I absolutely love Christmas. By mid-November, I am antsy to throw on a little Harry Connick, Jr. and get into the spirit of the season. I mean, I really dig everything about Christmas – the music, the lights, the great food, the family time, the festive decorations.
I guess there’s one exception: commercialization. I recently read a sobering statistic on Christmas consumerism. Each year, people in the U.S. spend $450 billion on Christmas gifts. $450 BILLION!
I was shocked back in early September, when some stores already had boxes of artificial trees and holiday decorations they were preparing to set out for display. It made my stomach turn.
Over the years, retailers launched the Christmas buying season with “Day After Thanksgiving” sales. And, they still do use that date as a means to forecast how successful or dismal the economics of Christmas will turn out to be. But, Labor Day Christmas sales? Yikes!
But, no matter how much I dislike the bombardment of radio jingles, TV commercials, sales papers, catalogs, emails, billboards, and pop-up ads, there’s only one person responsible for how I choose to handle it and approach it: myself.
Like all parents, my wife and I have to combat the junk to which our kids are exposed – the junk that results in the “I wants.” And, this condition weighs heavy on me. Because my kids lack perspective. They have no idea what it means to do without. And, quite frankly, neither do I.
To a degree, I am thankful that my children don’t know what it means to be deprived or underprivileged. But, as a parent – and more than that, as a follower of Christ – I want them to know that our security is not centered on the creature comforts this world offers. Joy and peace – the two things Christmas promises – are not found in a stocking or under a Douglas Fir. They were deposited at the manger, and were guaranteed at the cross.
Is there anything wrong with giving or receiving gifts at Christmas? Not at all. Gifts are one way we show people how much we love and appreciate them. But, it often gets out of hand. The most stressful thing about Christmas, for me, is not the money we spend, or the chaotic schedule we have to keep in going to parties and family gatherings during the holidays. It’s somehow finding space for all the new stuff we and our kids get.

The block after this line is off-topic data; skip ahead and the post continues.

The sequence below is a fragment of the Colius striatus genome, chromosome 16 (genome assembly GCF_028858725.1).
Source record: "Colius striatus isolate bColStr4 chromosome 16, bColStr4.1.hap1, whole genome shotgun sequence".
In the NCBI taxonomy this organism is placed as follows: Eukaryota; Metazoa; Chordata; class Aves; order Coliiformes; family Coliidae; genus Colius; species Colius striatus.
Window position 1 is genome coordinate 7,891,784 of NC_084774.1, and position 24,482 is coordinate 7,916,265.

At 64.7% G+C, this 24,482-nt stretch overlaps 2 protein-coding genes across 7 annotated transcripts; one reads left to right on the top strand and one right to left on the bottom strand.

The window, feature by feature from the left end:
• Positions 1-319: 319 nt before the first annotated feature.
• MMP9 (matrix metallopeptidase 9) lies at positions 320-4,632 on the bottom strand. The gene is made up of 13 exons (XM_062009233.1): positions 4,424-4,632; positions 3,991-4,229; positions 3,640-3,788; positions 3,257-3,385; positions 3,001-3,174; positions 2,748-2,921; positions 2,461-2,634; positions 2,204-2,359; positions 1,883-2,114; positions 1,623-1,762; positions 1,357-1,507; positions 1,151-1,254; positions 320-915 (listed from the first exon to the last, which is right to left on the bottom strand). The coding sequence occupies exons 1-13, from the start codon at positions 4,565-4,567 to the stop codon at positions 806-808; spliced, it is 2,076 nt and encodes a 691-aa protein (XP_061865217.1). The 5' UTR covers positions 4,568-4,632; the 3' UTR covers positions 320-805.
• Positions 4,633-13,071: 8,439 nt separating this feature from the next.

Each year, Amy and I sit down with our boys and clean out all the toy areas in the house. We remove the toys they “just had to have” (that they rarely play with) so we can replace them with the new ones “they just had to have.” We choose the best “old” toys, bag them up, and give them away to children who do not have as much as we have been blessed with. But, I have learned that isn’t enough.
A good friend of mine recently sent me some information on a great opportunity to truly make a difference in the lives of those who are in need – in countries that really need help. An organization called Advent Conspiracy is helping to unite people and churches by providing avenues to impact the world this Christmas season. I invite you to check it out, and join me and thousands of others who want to share the love of Jesus during this uniquely special time of year.
Please visit www.rethinkingchristmas.com and see how you, your family, or your church can be a part of a worldwide effort to help provide for others…and gain a new perspective of what it means to truly be in need.
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